alcohol content of liquor: why do Americans use "proof" and Canadians use percentage?

and what’s the difference, anyway? :confused:

“Proof” has something to do with how easily you can start a fire with it or something.

You halve proof to get percentage. Thus, 40 proof is 20 percent alcohol by volume.

Hmm. Well, 40% alcohol is 80 proof. It’s always double the alcohol percentage. I believe we used to use proof here at one time, but I’m not sure since I grew up on a border town.

Does anyone really label bottles with proof anymore?

Wikipedia —

The vodka in the freezer has both.
“40% Alcohol By Volume (80 Proof)”

No proof on my bottle of Smirnoff: % only.

Europe uses percentage by volume (alcohol by volume (ABV))everywhere these days.

Looking at a bottle of Tullamore Dew (blended Irish whiskey) - Has ABV 40% listed but no proof. Bought last month in New Hampshire.

Same reasons the US still uses Imperial when the rest of the world uses Metric, I’d guess - cultural inertia being the largest factor, no doubt. Plus some irrationality - if you switch from “80 Proof” to “40%”, it will probably feel like you’re being shortchanged, somehow, just because the number got smaller.

Pretty sure nobody uses proof for beer and wine, though, so it’s not like ABV isn’t already used in the US.

Actually, in the Craft Beer world, percentage i used exclusively…

I suspect labels will vary by location. Here in the US, proof is still commonly on bottles.

Had a drink at a restaurant named ABV the other day. Sounds cooler than Proof.

In the US, ABV is required for distilled spirits:

whereas proof is optional. It differs for malt beverages, and wine,

Interestingly, liquor bottles are all metric. And every bottle I’ve seen is either just percentage, or has both percentage and proof. I think they’re legally required to print the ABV% on the bottle, while proof is more of a cultural holdover, like **Dickerman **says.

Yep. The sizes are all in metric, but the common or nicknames can still be their imperial forebears. We’ve had this thread before, but a 750mL is still called a “fifth” in many parts of the US (it’s the standard term in my location and age group, at least). The 375mL is called a “pint” and the 250mL is called a “half pint.” And the 1.5L is a “handle.” But, yes, all in metric. Wine is metric, too, but beer and malt beverages are usually imperial units, unless they’re imports.

Has beer, wine and lower alcohol content beverages ever been labelled with their proofiness? My initial assumption is labeling beers and wines with alcohol content is a relatively recent development, but I’m just guessing here.

Yes, if you read the Wikipedia article, originally proof was expressed as the weight of alcohol vs. water in the beverage; which was not directly 1/2 and alcohol of course weighs less than water. It was probably a meaningful measure in the old days when equipment for measuring alcohol content were less precise - just weigh a known volume to get proof. Eventually it was simpler and more meaningful to use % volume.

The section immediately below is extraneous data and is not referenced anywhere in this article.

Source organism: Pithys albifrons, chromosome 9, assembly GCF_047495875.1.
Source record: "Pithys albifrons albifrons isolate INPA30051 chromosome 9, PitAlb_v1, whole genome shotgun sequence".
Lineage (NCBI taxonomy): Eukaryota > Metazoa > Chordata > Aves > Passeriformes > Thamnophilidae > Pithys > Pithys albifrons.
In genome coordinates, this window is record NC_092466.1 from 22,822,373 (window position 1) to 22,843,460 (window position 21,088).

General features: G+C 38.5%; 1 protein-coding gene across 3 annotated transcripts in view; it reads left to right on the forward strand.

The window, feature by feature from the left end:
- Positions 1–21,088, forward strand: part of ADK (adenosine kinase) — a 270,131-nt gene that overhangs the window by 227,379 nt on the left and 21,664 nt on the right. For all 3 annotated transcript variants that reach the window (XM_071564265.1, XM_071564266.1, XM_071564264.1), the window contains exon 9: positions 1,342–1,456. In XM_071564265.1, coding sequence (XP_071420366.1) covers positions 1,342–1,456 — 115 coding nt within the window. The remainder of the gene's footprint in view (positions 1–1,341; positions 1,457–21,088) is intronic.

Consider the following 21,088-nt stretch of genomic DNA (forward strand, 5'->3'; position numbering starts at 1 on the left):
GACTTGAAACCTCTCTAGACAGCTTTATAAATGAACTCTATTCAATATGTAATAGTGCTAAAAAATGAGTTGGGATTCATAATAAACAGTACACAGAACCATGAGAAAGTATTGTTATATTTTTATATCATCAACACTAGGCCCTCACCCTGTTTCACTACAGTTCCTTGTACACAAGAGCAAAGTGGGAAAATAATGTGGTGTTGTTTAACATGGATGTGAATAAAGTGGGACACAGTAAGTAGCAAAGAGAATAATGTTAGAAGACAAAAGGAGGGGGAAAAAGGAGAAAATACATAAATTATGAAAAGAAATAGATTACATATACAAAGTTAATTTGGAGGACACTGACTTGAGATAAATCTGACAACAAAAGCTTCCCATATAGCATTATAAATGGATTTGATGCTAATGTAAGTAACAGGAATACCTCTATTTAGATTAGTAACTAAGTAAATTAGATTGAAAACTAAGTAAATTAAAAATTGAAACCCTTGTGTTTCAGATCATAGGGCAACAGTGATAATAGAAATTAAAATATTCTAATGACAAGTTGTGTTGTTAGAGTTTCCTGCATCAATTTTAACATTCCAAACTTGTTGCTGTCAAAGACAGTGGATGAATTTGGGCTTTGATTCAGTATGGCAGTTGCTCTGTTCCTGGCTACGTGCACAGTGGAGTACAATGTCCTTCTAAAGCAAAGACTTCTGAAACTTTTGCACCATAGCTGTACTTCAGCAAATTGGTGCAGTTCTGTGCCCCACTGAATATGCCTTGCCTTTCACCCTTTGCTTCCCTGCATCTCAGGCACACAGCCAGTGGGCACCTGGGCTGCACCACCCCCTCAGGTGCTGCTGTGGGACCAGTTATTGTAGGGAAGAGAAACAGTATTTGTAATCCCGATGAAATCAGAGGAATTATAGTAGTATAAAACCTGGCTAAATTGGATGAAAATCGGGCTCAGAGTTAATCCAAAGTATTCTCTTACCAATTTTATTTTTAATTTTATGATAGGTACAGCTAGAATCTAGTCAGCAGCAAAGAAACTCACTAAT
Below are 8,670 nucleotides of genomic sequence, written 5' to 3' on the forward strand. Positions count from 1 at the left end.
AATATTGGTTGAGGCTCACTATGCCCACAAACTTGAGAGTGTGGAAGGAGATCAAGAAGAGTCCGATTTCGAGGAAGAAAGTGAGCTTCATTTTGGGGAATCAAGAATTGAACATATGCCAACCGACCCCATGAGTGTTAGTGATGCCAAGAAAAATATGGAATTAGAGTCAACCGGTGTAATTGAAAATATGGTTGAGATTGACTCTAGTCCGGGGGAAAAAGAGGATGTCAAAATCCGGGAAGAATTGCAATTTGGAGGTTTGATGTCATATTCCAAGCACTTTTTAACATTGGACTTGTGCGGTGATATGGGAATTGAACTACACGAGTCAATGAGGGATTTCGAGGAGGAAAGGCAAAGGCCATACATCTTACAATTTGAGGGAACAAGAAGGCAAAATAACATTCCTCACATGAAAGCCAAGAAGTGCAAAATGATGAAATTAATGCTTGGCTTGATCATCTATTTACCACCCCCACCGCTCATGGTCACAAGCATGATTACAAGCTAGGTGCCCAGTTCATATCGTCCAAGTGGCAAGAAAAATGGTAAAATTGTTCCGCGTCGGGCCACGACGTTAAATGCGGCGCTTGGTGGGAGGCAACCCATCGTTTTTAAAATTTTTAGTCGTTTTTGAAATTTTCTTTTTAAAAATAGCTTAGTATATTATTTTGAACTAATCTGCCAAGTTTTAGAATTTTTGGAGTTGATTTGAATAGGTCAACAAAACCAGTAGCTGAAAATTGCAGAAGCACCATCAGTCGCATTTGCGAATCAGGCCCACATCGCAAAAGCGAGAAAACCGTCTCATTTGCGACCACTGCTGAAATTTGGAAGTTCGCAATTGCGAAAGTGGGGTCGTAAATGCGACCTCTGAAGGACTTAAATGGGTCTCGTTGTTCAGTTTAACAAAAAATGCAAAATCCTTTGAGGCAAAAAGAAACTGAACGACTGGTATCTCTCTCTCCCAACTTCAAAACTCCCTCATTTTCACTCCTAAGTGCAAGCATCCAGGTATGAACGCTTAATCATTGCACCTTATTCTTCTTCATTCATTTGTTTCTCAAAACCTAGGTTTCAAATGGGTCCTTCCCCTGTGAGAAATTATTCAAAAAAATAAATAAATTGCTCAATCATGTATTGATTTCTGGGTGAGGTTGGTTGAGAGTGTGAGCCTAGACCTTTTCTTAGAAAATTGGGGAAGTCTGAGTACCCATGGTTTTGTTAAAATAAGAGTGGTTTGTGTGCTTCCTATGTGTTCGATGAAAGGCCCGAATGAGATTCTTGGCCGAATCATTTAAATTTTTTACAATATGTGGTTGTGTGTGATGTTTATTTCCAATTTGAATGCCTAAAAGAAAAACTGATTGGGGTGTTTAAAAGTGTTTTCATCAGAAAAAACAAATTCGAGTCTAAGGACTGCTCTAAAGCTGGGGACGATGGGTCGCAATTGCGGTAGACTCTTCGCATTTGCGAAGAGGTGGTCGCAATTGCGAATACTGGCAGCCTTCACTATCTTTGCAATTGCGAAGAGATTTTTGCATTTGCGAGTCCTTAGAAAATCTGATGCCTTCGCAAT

“Handles” (the term favored by young’uns) are also called “half gallons” (mostly by oldsters). They contain 1.75L, not 1.5 as you indicated. 1.75 liters is 0.46 gallons, so it’s reasonably close to a half gallon. A 750 ML “fifth” contains 0.1981 gallons, so it is indeed very close to a fifth of a gallon.

smack I really did know that! Brain fart.

Anyhow, I just looked around while I was out shopping and from what I can see, it’s not even consistent within which brand ABV and Proof is printed, or just ABV.

Half the Smirnoff products had ABV only. The other had ABV and proof. (It seems to me like there’s an older and newer labeling. The ones with “Recipe No. 21” on the label had ABV only. The ones without had ABV and proof.) Stolichnaya had ABV and proof. Sobieski had ABV and proof. Seagrams gin had ABV and proof as did Bombay and Bombay Sapphire. The regular Malibu spiced rum only had ABV, but the black had the proof prominently displayed (larger than the ABV number). And, of course, we have stuff like Bacardi 151 or Southern Comfort 100 proof or Wild Turkey 101, which has the proof in the name.

The UK uses Imperial (yes, still, in manu cases). The US does not, it uses US Customary. The two systems are mostly the same, but one area where they are markedly different are in liquid measures. And IIRC the US requires the mL to be stated, even if measured in oz. For hard alcohol that is not a concern though, as all measurements are metric, and only given customary nicknames (a fifth is officially 750 mL, but 1/5 gallon is really 757 mL).

You are required to put ABV on the bottle, proof is optional and is a historical affectation, just like how Canadian whisky can be labeled rye whisky and have 0% rye grain involved.

BTW, proof = ABV x 2 is not the only definition. The UK used ABV x 1.75, but that system is obsolete.